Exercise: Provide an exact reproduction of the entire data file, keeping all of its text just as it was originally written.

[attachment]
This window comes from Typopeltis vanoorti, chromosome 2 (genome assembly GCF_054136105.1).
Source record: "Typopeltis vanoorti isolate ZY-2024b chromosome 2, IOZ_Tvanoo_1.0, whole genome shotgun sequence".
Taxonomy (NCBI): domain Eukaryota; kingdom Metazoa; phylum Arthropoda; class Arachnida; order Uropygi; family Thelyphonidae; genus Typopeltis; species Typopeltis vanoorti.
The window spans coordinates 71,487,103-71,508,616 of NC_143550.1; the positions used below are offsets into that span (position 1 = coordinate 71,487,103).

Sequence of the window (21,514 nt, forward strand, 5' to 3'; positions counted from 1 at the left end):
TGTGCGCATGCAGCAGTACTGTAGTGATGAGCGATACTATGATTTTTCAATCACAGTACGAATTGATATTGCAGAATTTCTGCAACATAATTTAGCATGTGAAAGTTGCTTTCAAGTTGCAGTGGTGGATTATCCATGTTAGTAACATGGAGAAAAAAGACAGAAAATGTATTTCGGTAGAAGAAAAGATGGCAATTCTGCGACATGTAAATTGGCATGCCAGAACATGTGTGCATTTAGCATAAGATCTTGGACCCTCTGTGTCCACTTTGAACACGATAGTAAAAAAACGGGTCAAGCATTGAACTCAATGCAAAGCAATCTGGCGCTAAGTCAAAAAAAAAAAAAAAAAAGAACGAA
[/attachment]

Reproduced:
This window comes from Typopeltis vanoorti, chromosome 2 (genome assembly GCF_054136105.1).
Source record: "Typopeltis vanoorti isolate ZY-2024b chromosome 2, IOZ_Tvanoo_1.0, whole genome shotgun sequence".
Taxonomy (NCBI): domain Eukaryota; kingdom Metazoa; phylum Arthropoda; class Arachnida; order Uropygi; family Thelyphonidae; genus Typopeltis; species Typopeltis vanoorti.
The window spans coordinates 71,487,103-71,508,616 of NC_143550.1; the positions used below are offsets into that span (position 1 = coordinate 71,487,103).

Sequence of the window (21,514 nt, forward strand, 5' to 3'; positions counted from 1 at the left end):
TGTGCGCATGCAGCAGTACTGTAGTGATGAGCGATACTATGATTTTTCAATCACAGTACGAATTGATATTGCAGAATTTCTGCAACATAATTTAGCATGTGAAAGTTGCTTTCAAGTTGCAGTGGTGGATTATCCATGTTAGTAACATGGAGAAAAAAGACAGAAAATGTATTTCGGTAGAAGAAAAGATGGCAATTCTGCGACATGTAAATTGGCATGCCAGAACATGTGTGCATTTAGCATAAGATCTTGGACCCTCTGTGTCCACTTTGAACACGATAGTAAAAAAACGGGTCAAGCATTGAACTCAATGCAAAGCAATCTGGCGCTAAGTCAAAAAAAAAAAAAAAAAAGAACGAA